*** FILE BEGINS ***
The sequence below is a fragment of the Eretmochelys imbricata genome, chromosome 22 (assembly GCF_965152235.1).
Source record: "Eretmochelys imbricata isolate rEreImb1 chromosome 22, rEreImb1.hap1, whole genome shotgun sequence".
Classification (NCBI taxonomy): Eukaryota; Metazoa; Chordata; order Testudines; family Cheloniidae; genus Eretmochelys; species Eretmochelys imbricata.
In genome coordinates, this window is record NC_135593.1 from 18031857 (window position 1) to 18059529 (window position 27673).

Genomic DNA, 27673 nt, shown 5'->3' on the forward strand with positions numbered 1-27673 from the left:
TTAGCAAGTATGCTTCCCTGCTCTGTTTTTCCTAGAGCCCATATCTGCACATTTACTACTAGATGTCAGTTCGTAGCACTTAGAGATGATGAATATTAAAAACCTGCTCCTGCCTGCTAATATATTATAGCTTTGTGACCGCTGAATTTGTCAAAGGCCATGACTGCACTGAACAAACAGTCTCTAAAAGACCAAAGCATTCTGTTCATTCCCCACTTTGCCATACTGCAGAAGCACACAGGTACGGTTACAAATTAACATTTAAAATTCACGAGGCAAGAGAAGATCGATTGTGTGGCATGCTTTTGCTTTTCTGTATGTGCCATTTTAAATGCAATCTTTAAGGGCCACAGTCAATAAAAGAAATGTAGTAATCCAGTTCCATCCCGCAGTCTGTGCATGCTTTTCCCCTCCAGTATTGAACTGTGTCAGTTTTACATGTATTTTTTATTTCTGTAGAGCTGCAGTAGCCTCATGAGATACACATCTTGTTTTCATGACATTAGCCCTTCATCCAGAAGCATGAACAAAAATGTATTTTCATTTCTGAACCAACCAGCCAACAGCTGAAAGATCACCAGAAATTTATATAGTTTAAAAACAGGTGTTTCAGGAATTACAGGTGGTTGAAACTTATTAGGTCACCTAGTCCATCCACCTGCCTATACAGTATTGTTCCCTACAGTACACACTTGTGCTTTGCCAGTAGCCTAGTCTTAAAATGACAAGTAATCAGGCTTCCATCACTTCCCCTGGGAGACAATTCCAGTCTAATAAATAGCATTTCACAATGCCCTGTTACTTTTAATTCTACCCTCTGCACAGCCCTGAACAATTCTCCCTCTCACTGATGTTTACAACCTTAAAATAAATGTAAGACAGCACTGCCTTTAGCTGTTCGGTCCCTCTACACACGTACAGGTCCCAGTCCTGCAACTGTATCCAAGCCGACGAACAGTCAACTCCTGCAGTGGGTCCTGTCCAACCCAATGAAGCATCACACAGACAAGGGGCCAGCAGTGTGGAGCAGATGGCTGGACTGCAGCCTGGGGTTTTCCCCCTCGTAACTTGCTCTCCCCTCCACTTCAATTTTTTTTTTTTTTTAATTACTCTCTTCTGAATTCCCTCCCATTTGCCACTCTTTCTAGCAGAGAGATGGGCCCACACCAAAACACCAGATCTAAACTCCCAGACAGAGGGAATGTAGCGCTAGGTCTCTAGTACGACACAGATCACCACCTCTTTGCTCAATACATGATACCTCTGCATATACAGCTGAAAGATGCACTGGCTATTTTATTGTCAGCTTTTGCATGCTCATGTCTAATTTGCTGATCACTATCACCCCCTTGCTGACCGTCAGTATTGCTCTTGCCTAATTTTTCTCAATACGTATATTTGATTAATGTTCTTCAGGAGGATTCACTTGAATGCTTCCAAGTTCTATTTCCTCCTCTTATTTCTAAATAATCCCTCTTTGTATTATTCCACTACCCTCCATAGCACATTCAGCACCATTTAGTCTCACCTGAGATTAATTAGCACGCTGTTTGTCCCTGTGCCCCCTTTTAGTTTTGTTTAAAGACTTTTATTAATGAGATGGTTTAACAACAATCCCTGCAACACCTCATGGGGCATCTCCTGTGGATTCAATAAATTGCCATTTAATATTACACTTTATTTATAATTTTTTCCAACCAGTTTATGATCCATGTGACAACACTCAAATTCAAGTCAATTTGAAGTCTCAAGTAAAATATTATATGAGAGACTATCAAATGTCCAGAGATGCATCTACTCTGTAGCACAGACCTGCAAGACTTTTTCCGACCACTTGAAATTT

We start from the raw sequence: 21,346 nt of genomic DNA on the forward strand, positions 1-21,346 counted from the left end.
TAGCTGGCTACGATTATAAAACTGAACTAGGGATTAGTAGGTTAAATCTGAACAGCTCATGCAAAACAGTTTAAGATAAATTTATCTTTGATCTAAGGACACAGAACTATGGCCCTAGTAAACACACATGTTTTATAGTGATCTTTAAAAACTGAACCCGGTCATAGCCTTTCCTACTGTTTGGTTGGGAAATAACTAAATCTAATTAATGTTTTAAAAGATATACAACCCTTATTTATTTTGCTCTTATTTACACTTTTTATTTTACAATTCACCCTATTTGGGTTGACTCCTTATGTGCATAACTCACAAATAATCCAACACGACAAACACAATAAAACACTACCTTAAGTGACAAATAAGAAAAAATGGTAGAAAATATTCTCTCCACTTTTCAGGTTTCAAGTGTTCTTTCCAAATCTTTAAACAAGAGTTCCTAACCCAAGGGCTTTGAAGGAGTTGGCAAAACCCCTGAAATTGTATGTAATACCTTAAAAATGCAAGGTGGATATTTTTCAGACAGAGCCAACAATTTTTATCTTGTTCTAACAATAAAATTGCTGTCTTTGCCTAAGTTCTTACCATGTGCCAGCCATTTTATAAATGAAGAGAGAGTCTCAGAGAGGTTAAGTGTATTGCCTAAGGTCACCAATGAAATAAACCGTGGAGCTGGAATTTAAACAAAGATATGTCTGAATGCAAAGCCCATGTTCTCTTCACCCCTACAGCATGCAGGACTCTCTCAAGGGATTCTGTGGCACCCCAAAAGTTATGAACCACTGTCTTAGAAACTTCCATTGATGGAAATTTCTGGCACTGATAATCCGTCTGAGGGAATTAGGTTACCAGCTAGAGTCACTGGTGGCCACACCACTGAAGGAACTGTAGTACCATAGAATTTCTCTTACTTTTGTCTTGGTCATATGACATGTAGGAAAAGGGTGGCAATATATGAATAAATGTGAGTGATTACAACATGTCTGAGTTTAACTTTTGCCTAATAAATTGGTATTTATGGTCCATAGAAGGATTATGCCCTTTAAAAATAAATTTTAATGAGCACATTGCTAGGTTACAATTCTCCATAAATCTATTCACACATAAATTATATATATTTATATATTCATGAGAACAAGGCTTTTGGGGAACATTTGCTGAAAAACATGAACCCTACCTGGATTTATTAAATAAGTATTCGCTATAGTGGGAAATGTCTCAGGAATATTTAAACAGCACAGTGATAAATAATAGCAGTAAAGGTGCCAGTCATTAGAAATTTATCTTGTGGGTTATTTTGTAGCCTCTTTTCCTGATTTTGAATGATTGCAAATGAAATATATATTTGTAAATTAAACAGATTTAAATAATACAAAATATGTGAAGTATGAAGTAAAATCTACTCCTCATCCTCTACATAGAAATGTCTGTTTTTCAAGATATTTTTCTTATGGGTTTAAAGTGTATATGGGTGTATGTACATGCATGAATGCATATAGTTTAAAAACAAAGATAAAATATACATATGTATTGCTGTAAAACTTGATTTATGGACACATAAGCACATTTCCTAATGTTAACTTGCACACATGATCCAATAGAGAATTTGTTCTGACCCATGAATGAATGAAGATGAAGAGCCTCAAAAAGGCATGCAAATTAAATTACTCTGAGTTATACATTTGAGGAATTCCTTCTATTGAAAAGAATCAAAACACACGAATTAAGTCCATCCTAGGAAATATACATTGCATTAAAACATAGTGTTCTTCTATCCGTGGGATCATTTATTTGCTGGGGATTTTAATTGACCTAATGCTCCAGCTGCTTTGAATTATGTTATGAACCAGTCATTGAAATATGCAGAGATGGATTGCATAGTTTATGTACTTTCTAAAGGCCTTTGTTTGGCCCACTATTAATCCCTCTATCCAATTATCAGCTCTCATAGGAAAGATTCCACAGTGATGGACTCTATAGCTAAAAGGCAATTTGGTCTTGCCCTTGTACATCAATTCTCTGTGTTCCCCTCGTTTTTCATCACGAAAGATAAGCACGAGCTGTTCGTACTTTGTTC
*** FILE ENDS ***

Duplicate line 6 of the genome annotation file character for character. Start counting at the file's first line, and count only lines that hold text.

TTAGCAAGTATGCTTCCCTGCTCTGTTTTTCCTAGAGCCCATATCTGCACATTTACTACTAGATGTCAGTTCGTAGCACTTAGAGATGATGAATATTAAAAACCTGCTCCTGCCTGCTAATATATTATAGCTTTGTGACCGCTGAATTTGTCAAAGGCCATGACTGCACTGAACAAACAGTCTCTAAAAGACCAAAGCATTCTGTTCATTCCCCACTTTGCCATACTGCAGAAGCACACAGGTACGGTTACAAATTAACATTTAAAATTCACGAGGCAAGAGAAGATCGATTGTGTGGCATGCTTTTGCTTTTCTGTATGTGCCATTTTAAATGCAATCTTTAAGGGCCACAGTCAATAAAAGAAATGTAGTAATCCAGTTCCATCCCGCAGTCTGTGCATGCTTTTCCCCTCCAGTATTGAACTGTGTCAGTTTTACATGTATTTTTTATTTCTGTAGAGCTGCAGTAGCCTCATGAGATACACATCTTGTTTTCATGACATTAGCCCTTCATCCAGAAGCATGAACAAAAATGTATTTTCATTTCTGAACCAACCAGCCAACAGCTGAAAGATCACCAGAAATTTATATAGTTTAAAAACAGGTGTTTCAGGAATTACAGGTGGTTGAAACTTATTAGGTCACCTAGTCCATCCACCTGCCTATACAGTATTGTTCCCTACAGTACACACTTGTGCTTTGCCAGTAGCCTAGTCTTAAAATGACAAGTAATCAGGCTTCCATCACTTCCCCTGGGAGACAATTCCAGTCTAATAAATAGCATTTCACAATGCCCTGTTACTTTTAATTCTACCCTCTGCACAGCCCTGAACAATTCTCCCTCTCACTGATGTTTACAACCTTAAAATAAATGTAAGACAGCACTGCCTTTAGCTGTTCGGTCCCTCTACACACGTACAGGTCCCAGTCCTGCAACTGTATCCAAGCCGACGAACAGTCAACTCCTGCAGTGGGTCCTGTCCAACCCAATGAAGCATCACACAGACAAGGGGCCAGCAGTGTGGAGCAGATGGCTGGACTGCAGCCTGGGGTTTTCCCCCTCGTAACTTGCTCTCCCCTCCACTTCAATTTTTTTTTTTTTTTAATTACTCTCTTCTGAATTCCCTCCCATTTGCCACTCTTTCTAGCAGAGAGATGGGCCCACACCAAAACACCAGATCTAAACTCCCAGACAGAGGGAATGTAGCGCTAGGTCTCTAGTACGACACAGATCACCACCTCTTTGCTCAATACATGATACCTCTGCATATACAGCTGAAAGATGCACTGGCTATTTTATTGTCAGCTTTTGCATGCTCATGTCTAATTTGCTGATCACTATCACCCCCTTGCTGACCGTCAGTATTGCTCTTGCCTAATTTTTCTCAATACGTATATTTGATTAATGTTCTTCAGGAGGATTCACTTGAATGCTTCCAAGTTCTATTTCCTCCTCTTATTTCTAAATAATCCCTCTTTGTATTATTCCACTACCCTCCATAGCACATTCAGCACCATTTAGTCTCACCTGAGATTAATTAGCACGCTGTTTGTCCCTGTGCCCCCTTTTAGTTTTGTTTAAAGACTTTTATTAATGAGATGGTTTAACAACAATCCCTGCAACACCTCATGGGGCATCTCCTGTGGATTCAATAAATTGCCATTTAATATTACACTTTATTTATAATTTTTTCCAACCAGTTTATGATCCATGTGACAACACTCAAATTCAAGTCAATTTGAAGTCTCAAGTAAAATATTATATGAGAGACTATCAAATGTCCAGAGATGCATCTACTCTGTAGCACAGACCTGCAAGACTTTTTCCGACCACTTGAAATTT